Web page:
Revell 1/72 P-51B (Mustang III)
|PRICE:||$4.75 MSRP when I bought it about 5 years ago|
|REVIEWER:||Scott Van Aken|
You don't know about the Mustang? Must be brand new to airplanes, so I'll recommend you go to www.google.com and spend about 100 hours reading about it because there is a LOT of material on this plane.
Now some of you may not log onto or visit the Reader's Forum, but I decided to do a group build and after the voting had been tallied for the second round, it was Revell Germany that got the nod. Figuring that the masses would choose the Mustang, I pulled mine out and started cutting bits off the sprue. Imagine my total surprise when not only was it NOT the chosen one, but got zero votes! I was dumbfounded, but decided to press on with it anyway. Whoda thunk?
It comes in Revell's 'letter box' container where both ends open and provide two opportunities for bits to slide out of the container into oblivion. Knowing that, I did not open the polybag containing the bits until I sat down to build the kit.
Overall, the detail is quite good, especially for under $5 retail. The olive drab plastic has engraved detailing and a rather nice cockpit with detail on the side wall and instrument panel. The seat is a bit thick and the molded belts are somewhat indistinct, but it is an inexpensive kit. Fanatics will get an Eduard etched set and replace all these somewhat soft details with nice, crisp etched brass.
The kit has several options. You can choose to add or leave off the lower wing racks, and if you add them, you have a choice of two types of drop tank or bombs. Since this is the RAF boxing, an RAF style of 'paddle' control stick is offered. The only canopy option is for a Malcolm Hood. This is not the best molding I've seen of a canopy and, of course, no canopy rails are included to add to the airframe.
This was all started in the cockpit. I like to glue as many bits as possible that will be painted the same color so I had the chance to attach a lot of pieces to the cockpit. It has a wood-grained floor that is the norm for the Mustang. The interior and inner fuselage sidewalls were painted using Testor's Interior Green. I painted the various radio boxes, control stick head and instrument panel with black. I should note that I didn't want to do an RAF Mustang so used the USAAF control stick that is also in the sprues.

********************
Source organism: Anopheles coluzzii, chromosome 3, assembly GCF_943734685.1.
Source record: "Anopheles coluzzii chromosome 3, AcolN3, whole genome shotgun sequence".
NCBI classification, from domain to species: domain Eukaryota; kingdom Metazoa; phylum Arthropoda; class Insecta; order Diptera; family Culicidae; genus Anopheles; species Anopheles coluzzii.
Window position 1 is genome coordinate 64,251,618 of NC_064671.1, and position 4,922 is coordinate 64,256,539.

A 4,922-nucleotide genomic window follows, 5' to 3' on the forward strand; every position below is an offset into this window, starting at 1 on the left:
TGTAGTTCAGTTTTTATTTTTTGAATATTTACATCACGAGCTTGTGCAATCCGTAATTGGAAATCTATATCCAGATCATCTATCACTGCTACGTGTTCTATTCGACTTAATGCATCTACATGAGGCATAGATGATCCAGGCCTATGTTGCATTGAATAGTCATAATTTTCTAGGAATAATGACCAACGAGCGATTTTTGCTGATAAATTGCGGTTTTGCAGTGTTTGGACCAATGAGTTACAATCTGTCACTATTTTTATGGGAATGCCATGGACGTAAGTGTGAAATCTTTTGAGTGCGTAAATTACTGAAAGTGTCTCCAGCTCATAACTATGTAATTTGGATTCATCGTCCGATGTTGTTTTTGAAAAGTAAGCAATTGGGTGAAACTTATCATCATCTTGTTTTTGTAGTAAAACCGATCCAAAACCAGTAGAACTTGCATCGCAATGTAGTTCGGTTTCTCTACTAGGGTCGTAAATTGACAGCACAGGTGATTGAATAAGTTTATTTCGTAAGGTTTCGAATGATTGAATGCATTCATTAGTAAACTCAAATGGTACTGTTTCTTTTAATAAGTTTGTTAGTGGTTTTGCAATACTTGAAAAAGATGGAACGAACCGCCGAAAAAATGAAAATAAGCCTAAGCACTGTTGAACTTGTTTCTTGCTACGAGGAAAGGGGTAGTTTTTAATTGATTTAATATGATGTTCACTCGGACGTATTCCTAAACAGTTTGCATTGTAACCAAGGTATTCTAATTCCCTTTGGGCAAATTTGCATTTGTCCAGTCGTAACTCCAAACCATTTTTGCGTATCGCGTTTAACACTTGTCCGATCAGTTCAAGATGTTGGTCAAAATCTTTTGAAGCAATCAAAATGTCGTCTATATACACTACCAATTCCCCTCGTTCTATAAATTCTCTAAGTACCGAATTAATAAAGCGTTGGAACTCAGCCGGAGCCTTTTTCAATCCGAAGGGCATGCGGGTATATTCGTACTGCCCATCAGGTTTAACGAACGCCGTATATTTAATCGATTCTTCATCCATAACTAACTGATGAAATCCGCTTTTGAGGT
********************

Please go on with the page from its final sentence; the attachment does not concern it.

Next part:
I also glued together the wings and opened the holes in the wing for the pylons. The wings were cemented together and after cleaning up the seam, I started to remove the pylons. These are really poorly done. They have lots of flash and some of it is quite thick. After a lot of clean-up, they were glued in place.
Meanwhile, with the interior done, it was glued into a fuselage half and the halves cemented together. At this time I glued the forward oil cooler intake and the lower radiator scoop as I knew I'd have to apply filler to these. With those in place, I did apply the usual filler to the seams and then sanded things smooth, replacing the lost panel line detail after that was done.
Next, the stabilizers were glued in place and when I was happy they were square, the wing was glued on. Filler was needed in the front section of the wing where it met the fuselage, but aside from that, the fit was good. I then got the canopy and masked it. This is not a great molding as the frame lines are quite indistinct and the shape of the rear 'quarter' windows is suspect as they come to a bit of a point. I reshaped these a bit and then glued it in place. I also took the time to drill out the exhaust. These were of a decent size and easy to do, unlike the downright tiny ones on the Academy kit I'd done earlier. As I'd earlier sprayed the wheel wells with aluminum, I masked these and headed for the paint shop.
|COLORS & MARKINGS|
How about a nice OD over Neutral Grey? Good idea and so I got some of my Testors ModelMaster enamels of the appropriate shade and after thinning them with lacquer thinner to dramatically reduce dry time, I sprayed the lower surfaces with the Neutral Grey. Then I masked the lower tail planes and did the upper surfaces with OD. It was at this time that I discovered that the decals I wanted to use did not come with the white wing and tailplane ID stripes. Well, this wasn't good as it meant I'd have to paint them on. So, grabbing my gloss white that I was using on another project, I crudely sprayed the wings and tail planes in the general area where the stripes would go. I also did the nose and prop spinner as they were to be white as well.